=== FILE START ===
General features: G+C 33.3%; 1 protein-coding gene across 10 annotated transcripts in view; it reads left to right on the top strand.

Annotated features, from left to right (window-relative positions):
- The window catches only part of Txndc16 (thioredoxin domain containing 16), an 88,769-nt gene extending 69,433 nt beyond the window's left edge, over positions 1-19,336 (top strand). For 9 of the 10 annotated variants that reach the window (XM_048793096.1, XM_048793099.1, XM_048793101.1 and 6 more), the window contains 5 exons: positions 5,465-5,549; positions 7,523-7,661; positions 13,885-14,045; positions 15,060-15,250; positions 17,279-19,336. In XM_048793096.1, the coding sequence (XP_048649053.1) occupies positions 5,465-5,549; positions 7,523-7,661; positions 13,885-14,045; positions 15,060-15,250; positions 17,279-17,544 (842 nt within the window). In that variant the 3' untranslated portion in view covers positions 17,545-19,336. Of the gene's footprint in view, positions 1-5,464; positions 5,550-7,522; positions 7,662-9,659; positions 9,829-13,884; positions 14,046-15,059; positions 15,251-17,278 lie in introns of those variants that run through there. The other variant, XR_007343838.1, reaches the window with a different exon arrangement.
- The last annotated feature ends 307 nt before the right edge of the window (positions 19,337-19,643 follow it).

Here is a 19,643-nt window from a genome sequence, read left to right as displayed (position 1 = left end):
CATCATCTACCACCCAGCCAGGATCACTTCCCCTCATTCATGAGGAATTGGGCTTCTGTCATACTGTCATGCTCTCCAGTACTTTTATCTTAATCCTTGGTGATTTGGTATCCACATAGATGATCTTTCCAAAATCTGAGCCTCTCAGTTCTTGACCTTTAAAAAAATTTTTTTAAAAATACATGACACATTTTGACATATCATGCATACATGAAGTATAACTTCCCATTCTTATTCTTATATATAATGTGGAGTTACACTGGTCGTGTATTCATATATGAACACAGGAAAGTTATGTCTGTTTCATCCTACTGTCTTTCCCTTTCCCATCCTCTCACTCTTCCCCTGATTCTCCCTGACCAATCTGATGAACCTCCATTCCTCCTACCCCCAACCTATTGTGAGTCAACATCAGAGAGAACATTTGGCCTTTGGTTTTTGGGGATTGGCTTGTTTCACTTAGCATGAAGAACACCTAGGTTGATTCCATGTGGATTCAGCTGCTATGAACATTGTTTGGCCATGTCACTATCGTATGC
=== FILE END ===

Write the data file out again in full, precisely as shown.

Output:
General features: G+C 33.3%; 1 protein-coding gene across 10 annotated transcripts in view; it reads left to right on the top strand.

Annotated features, from left to right (window-relative positions):
- The window catches only part of Txndc16 (thioredoxin domain containing 16), an 88,769-nt gene extending 69,433 nt beyond the window's left edge, over positions 1-19,336 (top strand). For 9 of the 10 annotated variants that reach the window (XM_048793096.1, XM_048793099.1, XM_048793101.1 and 6 more), the window contains 5 exons: positions 5,465-5,549; positions 7,523-7,661; positions 13,885-14,045; positions 15,060-15,250; positions 17,279-19,336. In XM_048793096.1, the coding sequence (XP_048649053.1) occupies positions 5,465-5,549; positions 7,523-7,661; positions 13,885-14,045; positions 15,060-15,250; positions 17,279-17,544 (842 nt within the window). In that variant the 3' untranslated portion in view covers positions 17,545-19,336. Of the gene's footprint in view, positions 1-5,464; positions 5,550-7,522; positions 7,662-9,659; positions 9,829-13,884; positions 14,046-15,059; positions 15,251-17,278 lie in introns of those variants that run through there. The other variant, XR_007343838.1, reaches the window with a different exon arrangement.
- The last annotated feature ends 307 nt before the right edge of the window (positions 19,337-19,643 follow it).

Here is a 19,643-nt window from a genome sequence, read left to right as displayed (position 1 = left end):
CATCATCTACCACCCAGCCAGGATCACTTCCCCTCATTCATGAGGAATTGGGCTTCTGTCATACTGTCATGCTCTCCAGTACTTTTATCTTAATCCTTGGTGATTTGGTATCCACATAGATGATCTTTCCAAAATCTGAGCCTCTCAGTTCTTGACCTTTAAAAAAATTTTTTTAAAAATACATGACACATTTTGACATATCATGCATACATGAAGTATAACTTCCCATTCTTATTCTTATATATAATGTGGAGTTACACTGGTCGTGTATTCATATATGAACACAGGAAAGTTATGTCTGTTTCATCCTACTGTCTTTCCCTTTCCCATCCTCTCACTCTTCCCCTGATTCTCCCTGACCAATCTGATGAACCTCCATTCCTCCTACCCCCAACCTATTGTGAGTCAACATCAGAGAGAACATTTGGCCTTTGGTTTTTGGGGATTGGCTTGTTTCACTTAGCATGAAGAACACCTAGGTTGATTCCATGTGGATTCAGCTGCTATGAACATTGTTTGGCCATGTCACTATCGTATGC